search.noResults

search.searching

dataCollection.invalidEmail
note.createNoteMessage

search.noResults

search.searching

orderForm.title

orderForm.productCode
orderForm.description
orderForm.quantity
orderForm.itemPrice
orderForm.price
orderForm.totalPrice
orderForm.deliveryDetails.billingAddress
orderForm.deliveryDetails.deliveryAddress
orderForm.noItems
21


Apt Architects PRACTICE PROFILE


A rebrand of a fast-growing practice gave it a facelift and left staff re-energised. Sébastien Reed speaks to Apt’s studio leader Jason Geen


“I


t wasn’t the best time to set up a studio,” says Jason Geen, studio leader at Apt. “We were founded in 2009 in the months leading up to the world banking crash, and lack of trust in the stock market.” Despite these potentially turbulent beginnings under the practice’s former names – first Robin Partington Architects, then Robin Partington & Partners – the firm was a success.


Founder Robin Partington established the studio after having spent his architectural career designing for renowned practices such as Hamiltons and Foster & Partners, managing to secure a series of large projects early on which went to propel the new practice into the next decade, high profile examples include Park House, a mixed use scheme opposite London’s Selfridges, and a residential scheme in Paddington, Merchant Square. “We never set out with a manifesto,” says Geen, who joined the practice in 2011, “just as the studio was really beginning to get into its stride.” From the beginning, the architects always wanted the studio to develop into “a place of trust and fun; a collaborative think-tank of all ages and experiences,” with a more pragmatic shared aim of “being problem solvers.” The architects’ recent rebrand – infusing the name Apt – marks 10 years of robust architectural output, amounting to nearly 30 projects, along with a set of other new organisational changes and a renovated vision for the future of the studio.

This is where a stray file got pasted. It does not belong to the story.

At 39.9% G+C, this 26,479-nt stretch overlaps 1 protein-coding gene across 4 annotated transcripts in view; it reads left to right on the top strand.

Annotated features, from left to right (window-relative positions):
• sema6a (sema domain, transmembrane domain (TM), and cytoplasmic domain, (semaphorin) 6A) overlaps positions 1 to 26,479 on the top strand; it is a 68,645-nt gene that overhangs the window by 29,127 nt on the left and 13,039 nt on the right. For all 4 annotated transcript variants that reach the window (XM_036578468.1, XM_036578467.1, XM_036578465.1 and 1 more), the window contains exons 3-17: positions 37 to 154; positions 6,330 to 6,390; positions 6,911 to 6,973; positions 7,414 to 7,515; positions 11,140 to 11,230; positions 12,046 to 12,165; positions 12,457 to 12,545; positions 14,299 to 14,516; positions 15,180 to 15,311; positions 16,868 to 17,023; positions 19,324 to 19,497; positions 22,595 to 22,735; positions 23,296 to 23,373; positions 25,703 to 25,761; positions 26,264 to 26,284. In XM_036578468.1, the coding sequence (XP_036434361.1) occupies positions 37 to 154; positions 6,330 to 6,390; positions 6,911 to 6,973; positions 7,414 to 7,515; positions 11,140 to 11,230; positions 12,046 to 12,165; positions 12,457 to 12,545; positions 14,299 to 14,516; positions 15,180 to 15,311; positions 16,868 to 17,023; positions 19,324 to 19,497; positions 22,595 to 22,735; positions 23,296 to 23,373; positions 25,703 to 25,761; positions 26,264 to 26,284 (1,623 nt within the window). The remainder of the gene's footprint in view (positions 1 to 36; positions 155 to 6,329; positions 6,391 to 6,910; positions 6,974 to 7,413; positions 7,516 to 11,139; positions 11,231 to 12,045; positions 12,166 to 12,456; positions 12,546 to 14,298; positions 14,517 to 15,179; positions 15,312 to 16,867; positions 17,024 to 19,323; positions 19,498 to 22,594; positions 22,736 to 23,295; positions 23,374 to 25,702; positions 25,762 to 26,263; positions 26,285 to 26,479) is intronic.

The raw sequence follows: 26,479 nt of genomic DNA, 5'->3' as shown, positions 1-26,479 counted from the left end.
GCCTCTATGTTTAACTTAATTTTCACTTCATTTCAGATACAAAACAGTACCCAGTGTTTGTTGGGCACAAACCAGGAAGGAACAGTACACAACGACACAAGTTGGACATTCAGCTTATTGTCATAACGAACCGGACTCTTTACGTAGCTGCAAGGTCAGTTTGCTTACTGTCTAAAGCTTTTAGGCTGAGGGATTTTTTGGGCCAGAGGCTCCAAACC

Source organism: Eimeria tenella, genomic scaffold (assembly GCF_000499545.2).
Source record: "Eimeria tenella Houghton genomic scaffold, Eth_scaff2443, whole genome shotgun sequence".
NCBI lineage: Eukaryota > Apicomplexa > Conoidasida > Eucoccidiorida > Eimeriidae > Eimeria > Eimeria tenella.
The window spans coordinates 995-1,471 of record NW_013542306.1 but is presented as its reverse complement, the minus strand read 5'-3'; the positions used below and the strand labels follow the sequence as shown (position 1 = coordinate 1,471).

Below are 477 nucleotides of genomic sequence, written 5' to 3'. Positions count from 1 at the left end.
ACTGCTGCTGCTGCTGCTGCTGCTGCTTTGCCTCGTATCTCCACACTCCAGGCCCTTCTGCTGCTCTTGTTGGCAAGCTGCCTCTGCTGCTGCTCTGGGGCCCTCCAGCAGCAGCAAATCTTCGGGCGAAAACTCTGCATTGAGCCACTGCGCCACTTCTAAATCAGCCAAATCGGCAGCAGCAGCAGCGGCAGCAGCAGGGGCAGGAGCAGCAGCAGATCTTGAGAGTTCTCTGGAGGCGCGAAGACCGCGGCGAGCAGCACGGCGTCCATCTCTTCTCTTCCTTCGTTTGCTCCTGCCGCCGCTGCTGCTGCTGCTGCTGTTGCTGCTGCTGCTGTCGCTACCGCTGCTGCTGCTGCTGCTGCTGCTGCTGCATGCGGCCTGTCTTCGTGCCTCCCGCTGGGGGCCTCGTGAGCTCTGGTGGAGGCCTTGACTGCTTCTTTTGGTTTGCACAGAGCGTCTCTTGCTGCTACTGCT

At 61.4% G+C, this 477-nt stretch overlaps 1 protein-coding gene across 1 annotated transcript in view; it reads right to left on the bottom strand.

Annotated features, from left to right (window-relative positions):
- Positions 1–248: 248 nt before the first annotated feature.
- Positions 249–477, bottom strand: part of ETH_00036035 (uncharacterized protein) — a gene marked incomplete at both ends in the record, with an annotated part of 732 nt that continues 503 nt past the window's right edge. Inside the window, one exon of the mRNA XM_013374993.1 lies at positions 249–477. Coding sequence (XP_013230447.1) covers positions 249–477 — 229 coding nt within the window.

A positive ripple


The studio began with Robin, the sole owner of the business, who took on all the financial commitments. After a number of years in operation, questions about success and succession, and promotions and growth began looming: “How could we prepare for this?” asks Geen rhetorically. “How could we adopt the John Lewis model – of an employee ownership trust?” He continues: “We live in this incredibly expensive city which is undergoing huge change. What we wanted to do was to get into a position where there was a completely fair structure; where if you were talented, there was nothing blocking your elevation and promotion through the studio?” The rebrand was, for the architects, a way of reflecting their


ADF JUNE 2019


WORKPLACE


1 New Street Square, a retail/office development in the heart of the City of London saw the creation of an award-winning, landmark building


WWW.ARCHITECTSDATAFILE.CO.UK


Page 1  |  Page 2  |  Page 3  |  Page 4  |  Page 5  |  Page 6  |  Page 7  |  Page 8  |  Page 9  |  Page 10  |  Page 11  |  Page 12  |  Page 13  |  Page 14  |  Page 15  |  Page 16  |  Page 17  |  Page 18  |  Page 19  |  Page 20  |  Page 21  |  Page 22  |  Page 23  |  Page 24  |  Page 25  |  Page 26  |  Page 27  |  Page 28  |  Page 29  |  Page 30  |  Page 31  |  Page 32  |  Page 33  |  Page 34  |  Page 35  |  Page 36  |  Page 37  |  Page 38  |  Page 39  |  Page 40  |  Page 41  |  Page 42  |  Page 43  |  Page 44  |  Page 45  |  Page 46  |  Page 47  |  Page 48  |  Page 49  |  Page 50  |  Page 51  |  Page 52  |  Page 53  |  Page 54  |  Page 55  |  Page 56  |  Page 57  |  Page 58  |  Page 59  |  Page 60  |  Page 61  |  Page 62  |  Page 63  |  Page 64  |  Page 65  |  Page 66  |  Page 67  |  Page 68  |  Page 69  |  Page 70  |  Page 71  |  Page 72  |  Page 73  |  Page 74  |  Page 75  |  Page 76  |  Page 77  |  Page 78  |  Page 79  |  Page 80  |  Page 81  |  Page 82  |  Page 83  |  Page 84  |  Page 85  |  Page 86  |  Page 87  |  Page 88  |  Page 89  |  Page 90  |  Page 91  |  Page 92